For Anannya, as always

And my last poem, as ever,
Is dedicated to those
Who save us from our
Lives of prose.

We are those warriors who
Forge weapons from sorrow
From the things that haunt us
From our consolations. From each
Thought too tiny to share, from
Those fleeting visions too
Overwhelming to bear. Our wars
Are those that keep beauty awake
That inch of ourselves that remains
Defiant at the end of the day
And finds that one thing that
Is worth our while to say. So you,
My fellow berserkers, give me
Madness for my armour, my
Bearskin of words, and your open
Hearts that are a battle cry. Our
Voices sing each other’s songs
For thirty days, never long
Enough to douse that thirst
Till April ends with May the first.

Not A Poem Too Soon

Shall I write tomorrow’s poem
Today? Steal a moment
From today’s beleaguered few
To consider the possibilities
Weigh outcomes anew?
Or should I see today’s words through?

I could wait for tomorrow’s beauty
To reveal itself slowly, as it is meant
To do. Savour the last lights of the day
Wonder where the hours went.
The moon ponders its waning glow
Seeking a handful of syllables to throw
Into the verses that this day has sent.

Come, Teach Us Again (For Dr.Chandra) – by Rhea Lopez

(In response to her poem Good Be with lots of love from me, and i’m sure the graduating batch of 2014.)

You taught us to never stay locked up,
By society, by Gothic manor-owning spouse,
To let out the women in our attics,
Even if they burned down the house.

(You taught us never to rely on smooth-talking Englishmen,
Come, teach us again.)

“DO NOT CALL ME, unless you’re dying,”
Was the only time you pushed us away,
Other than when we had colds and you, a concert,
To sing at the very next day.

(You taught us to rely on ourselves, not on smooth-talking Englishmen,
Come, teach us again.)

I forgive you for rereading our childhoods,
Illusions of innocence were torn,
See, the tales have always remained,
Even if the fairies have gone.

(You taught us to rely on tales, not fairies,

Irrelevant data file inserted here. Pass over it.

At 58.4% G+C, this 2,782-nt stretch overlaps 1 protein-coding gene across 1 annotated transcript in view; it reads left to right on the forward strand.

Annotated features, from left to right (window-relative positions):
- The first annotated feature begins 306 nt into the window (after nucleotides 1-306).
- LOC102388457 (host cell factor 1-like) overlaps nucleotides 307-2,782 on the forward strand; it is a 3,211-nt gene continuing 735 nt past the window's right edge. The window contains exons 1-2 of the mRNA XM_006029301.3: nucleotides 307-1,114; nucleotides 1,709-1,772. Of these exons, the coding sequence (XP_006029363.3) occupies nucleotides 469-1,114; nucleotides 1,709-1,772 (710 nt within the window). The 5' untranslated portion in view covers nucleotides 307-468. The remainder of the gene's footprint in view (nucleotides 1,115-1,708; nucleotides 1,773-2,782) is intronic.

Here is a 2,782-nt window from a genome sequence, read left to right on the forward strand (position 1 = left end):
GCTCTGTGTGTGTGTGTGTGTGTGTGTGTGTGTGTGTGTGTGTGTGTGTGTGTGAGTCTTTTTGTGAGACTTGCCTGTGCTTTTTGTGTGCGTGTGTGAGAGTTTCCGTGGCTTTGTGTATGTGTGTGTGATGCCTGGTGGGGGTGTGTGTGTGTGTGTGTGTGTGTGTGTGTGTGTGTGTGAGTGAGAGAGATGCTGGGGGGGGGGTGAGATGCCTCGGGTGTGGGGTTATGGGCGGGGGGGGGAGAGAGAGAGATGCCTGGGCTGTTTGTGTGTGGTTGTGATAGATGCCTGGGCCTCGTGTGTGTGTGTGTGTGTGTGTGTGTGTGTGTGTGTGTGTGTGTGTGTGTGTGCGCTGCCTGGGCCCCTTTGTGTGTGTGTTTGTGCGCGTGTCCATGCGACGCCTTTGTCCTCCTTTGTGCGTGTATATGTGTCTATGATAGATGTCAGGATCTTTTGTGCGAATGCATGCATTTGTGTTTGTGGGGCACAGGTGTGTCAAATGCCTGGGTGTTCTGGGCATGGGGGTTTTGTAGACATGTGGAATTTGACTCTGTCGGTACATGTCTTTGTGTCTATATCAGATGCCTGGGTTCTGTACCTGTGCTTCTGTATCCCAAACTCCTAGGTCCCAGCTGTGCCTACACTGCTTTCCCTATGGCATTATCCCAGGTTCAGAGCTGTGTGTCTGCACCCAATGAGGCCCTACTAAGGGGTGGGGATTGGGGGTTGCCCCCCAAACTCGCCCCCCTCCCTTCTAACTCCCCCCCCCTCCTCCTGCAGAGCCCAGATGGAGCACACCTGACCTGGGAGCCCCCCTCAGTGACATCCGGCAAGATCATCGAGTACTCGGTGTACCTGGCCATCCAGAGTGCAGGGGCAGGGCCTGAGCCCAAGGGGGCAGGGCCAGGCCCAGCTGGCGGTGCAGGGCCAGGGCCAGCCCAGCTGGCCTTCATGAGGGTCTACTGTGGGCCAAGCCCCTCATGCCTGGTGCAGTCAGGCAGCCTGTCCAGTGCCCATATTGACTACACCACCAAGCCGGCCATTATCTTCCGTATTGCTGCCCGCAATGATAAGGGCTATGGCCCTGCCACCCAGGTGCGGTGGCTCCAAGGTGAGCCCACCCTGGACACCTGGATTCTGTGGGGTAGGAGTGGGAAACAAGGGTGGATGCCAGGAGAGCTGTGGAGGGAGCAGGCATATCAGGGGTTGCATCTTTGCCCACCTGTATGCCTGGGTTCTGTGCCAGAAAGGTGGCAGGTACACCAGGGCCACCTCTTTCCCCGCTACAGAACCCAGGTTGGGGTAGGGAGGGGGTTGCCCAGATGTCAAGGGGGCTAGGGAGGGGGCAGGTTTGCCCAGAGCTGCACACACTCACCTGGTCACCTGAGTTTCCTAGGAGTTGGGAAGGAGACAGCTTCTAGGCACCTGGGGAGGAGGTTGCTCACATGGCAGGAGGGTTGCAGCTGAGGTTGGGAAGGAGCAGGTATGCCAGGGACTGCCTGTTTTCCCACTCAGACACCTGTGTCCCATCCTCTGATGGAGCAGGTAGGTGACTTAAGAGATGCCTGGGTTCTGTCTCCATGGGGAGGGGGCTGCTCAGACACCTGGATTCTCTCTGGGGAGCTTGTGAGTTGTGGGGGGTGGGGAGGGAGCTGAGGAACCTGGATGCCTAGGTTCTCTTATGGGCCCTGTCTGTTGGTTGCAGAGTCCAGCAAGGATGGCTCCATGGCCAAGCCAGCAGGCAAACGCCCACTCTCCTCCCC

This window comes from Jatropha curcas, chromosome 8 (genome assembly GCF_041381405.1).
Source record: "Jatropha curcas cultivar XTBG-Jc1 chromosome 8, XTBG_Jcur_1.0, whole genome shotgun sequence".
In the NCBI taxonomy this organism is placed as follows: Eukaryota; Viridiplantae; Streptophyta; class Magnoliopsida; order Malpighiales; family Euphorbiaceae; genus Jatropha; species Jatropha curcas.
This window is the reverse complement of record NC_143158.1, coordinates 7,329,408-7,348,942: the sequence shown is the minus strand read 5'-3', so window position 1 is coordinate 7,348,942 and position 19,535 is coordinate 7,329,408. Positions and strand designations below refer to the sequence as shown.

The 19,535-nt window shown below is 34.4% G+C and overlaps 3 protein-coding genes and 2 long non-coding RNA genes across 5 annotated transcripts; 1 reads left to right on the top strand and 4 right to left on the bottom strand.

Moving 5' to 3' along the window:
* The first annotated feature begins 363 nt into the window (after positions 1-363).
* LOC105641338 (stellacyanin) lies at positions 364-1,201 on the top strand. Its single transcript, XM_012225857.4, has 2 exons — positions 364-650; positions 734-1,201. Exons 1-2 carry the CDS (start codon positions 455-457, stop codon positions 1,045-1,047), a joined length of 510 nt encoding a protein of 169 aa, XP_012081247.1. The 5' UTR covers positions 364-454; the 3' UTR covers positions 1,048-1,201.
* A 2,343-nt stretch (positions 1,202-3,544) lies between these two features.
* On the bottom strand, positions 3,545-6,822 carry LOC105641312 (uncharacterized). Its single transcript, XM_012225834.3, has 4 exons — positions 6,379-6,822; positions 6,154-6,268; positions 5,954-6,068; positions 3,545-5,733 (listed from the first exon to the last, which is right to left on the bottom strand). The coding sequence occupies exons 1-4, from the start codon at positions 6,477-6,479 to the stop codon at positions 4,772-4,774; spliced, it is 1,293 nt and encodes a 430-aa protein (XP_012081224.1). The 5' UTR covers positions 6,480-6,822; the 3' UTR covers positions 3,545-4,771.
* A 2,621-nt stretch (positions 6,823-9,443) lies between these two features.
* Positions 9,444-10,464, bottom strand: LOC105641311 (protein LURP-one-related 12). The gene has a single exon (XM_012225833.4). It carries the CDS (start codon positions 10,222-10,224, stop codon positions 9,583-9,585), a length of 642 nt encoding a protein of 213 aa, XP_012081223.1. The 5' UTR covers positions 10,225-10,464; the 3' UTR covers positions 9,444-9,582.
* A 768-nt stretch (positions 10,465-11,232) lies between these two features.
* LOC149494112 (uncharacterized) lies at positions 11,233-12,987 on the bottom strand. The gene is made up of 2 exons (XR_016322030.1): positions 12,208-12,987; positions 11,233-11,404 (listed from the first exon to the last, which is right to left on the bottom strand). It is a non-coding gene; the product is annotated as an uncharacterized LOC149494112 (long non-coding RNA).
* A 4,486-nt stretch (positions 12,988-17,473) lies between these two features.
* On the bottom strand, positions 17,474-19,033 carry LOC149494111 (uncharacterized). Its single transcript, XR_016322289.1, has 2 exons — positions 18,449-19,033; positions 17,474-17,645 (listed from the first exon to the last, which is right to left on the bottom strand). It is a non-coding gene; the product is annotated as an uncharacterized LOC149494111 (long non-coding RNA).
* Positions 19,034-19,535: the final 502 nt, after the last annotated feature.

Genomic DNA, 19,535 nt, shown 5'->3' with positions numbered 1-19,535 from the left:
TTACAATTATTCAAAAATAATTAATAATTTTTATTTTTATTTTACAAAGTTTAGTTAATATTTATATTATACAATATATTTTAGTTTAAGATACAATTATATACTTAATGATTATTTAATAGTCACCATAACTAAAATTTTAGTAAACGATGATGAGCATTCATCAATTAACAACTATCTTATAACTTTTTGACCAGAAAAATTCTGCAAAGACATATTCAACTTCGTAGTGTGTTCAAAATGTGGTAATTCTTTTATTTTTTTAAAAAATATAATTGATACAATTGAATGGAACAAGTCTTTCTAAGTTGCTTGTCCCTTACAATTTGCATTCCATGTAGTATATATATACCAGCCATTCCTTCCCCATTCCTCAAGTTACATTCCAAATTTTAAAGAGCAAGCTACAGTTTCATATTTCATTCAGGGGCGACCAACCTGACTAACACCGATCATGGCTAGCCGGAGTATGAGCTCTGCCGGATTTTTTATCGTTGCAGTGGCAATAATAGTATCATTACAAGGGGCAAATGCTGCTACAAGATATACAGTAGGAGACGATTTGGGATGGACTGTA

On ourselves, not smooth-talking Englishmen,
Come, teach us again.)

In the attendance battle post a chicken pox plague,
For two weeks, I was fighting alone.
And then, you stepped in, and the war was won,
And I learnt that I’m not on my own.

(You taught us to rely on tales, not fairies,
On ourselves, not smooth-talking Englishmen,
And whenever we needed it- to rely on you to get us through,
Come, just once more, come teach us again.)

 

In Gratitude to April Wayfarers

A month of poems ends
With a day dedicated to labour.
A month that began
With a day dedicated to Fools.
Therein lies, perhaps, a metaphor
Requiring another set of tools.
Yeats’s hammer, pummelling thoughts
Into unity; Eliot’s chisel, moulding
Images from handfuls of dust.
The spade of James Wright, folding
Epiphanies into the earth’s crust.
Old Bill’s tarp stretched over our heads
To catch over weaning ambition;
Ghalib and Faiz, Ludhianvi and Mira
Solder and weld the self and creation.
But of all the names and works of hands
Those of you, all banded here
Are closest to the bone. You stand
Together and walk the way
From All Fools to Labour Day.

 

(April is, of course, National Poetry Writing Month. This poem is dedicated to all the fellow bloggers on Daily Riyaaz who wrote together through April.)